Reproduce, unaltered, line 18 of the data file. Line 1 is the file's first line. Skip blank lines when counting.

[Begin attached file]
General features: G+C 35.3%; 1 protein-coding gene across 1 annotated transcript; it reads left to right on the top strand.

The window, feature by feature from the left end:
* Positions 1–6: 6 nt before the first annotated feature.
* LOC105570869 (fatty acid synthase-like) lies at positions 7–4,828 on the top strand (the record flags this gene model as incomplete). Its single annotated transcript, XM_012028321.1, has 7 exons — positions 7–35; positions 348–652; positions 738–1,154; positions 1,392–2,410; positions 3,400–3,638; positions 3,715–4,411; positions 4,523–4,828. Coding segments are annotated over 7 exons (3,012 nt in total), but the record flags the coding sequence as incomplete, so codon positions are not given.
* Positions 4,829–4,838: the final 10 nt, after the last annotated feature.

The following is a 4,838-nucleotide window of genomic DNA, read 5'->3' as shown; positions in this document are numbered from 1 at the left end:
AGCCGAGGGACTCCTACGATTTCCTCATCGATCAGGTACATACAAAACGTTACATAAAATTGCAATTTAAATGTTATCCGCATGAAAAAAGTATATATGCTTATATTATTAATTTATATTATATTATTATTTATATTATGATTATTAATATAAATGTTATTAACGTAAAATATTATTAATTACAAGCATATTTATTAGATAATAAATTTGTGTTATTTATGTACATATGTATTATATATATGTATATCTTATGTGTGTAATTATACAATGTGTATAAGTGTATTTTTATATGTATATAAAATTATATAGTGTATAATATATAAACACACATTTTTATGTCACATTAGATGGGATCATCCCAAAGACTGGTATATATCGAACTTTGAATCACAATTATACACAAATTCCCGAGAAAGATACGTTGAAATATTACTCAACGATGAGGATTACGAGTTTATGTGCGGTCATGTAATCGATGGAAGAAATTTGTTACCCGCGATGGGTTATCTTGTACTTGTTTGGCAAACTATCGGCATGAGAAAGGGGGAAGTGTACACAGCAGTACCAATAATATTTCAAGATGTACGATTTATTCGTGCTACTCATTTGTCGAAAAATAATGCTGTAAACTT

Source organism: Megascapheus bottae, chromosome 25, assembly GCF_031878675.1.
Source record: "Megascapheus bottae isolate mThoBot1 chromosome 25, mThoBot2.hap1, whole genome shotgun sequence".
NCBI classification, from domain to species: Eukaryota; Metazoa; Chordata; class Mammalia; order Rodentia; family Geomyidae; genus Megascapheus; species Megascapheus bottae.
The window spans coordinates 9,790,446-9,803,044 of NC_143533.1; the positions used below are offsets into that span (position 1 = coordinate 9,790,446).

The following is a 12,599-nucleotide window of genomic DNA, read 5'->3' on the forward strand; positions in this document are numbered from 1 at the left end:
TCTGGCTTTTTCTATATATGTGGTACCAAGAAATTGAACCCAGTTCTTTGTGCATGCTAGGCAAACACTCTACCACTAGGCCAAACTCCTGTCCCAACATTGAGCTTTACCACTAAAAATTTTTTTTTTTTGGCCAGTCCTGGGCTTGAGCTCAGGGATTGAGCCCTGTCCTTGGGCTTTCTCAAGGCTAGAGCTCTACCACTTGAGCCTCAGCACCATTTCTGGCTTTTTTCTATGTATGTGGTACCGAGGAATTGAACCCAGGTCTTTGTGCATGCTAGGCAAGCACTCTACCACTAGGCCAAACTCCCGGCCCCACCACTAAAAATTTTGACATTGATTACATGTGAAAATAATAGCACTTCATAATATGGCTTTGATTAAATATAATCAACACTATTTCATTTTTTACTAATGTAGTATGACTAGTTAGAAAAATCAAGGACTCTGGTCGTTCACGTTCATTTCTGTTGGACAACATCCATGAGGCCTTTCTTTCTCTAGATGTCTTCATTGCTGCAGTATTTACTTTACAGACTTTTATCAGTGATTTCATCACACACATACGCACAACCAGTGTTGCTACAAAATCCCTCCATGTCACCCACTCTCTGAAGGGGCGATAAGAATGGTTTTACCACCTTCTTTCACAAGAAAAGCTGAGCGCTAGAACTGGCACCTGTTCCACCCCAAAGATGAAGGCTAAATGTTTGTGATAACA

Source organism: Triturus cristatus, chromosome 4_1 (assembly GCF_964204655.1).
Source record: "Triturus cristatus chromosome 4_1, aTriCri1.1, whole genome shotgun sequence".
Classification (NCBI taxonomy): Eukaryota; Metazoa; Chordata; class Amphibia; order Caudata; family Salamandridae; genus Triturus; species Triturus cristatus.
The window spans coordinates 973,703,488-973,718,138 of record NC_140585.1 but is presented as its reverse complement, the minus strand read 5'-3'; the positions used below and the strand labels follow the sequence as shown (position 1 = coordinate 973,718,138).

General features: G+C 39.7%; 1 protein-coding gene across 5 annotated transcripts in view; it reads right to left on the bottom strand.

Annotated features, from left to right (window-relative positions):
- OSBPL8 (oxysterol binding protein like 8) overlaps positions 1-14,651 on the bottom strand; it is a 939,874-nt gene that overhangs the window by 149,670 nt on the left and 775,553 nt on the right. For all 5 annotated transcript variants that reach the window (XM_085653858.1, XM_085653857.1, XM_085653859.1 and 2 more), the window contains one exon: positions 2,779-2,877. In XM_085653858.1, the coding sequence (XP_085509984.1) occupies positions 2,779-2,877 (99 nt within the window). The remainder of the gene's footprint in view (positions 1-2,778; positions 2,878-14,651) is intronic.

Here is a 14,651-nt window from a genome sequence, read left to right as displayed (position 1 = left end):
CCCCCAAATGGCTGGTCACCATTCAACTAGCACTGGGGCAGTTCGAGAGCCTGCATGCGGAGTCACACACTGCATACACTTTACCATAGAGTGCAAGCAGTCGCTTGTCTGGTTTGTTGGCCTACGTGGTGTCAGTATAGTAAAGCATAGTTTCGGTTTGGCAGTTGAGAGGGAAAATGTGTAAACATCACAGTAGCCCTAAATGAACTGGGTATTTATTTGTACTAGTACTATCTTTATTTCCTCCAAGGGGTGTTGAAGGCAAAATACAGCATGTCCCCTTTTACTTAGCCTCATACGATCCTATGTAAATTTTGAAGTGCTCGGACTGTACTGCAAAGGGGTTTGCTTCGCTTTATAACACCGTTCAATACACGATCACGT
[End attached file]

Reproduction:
General features: G+C 39.7%; 1 protein-coding gene across 5 annotated transcripts in view; it reads right to left on the bottom strand.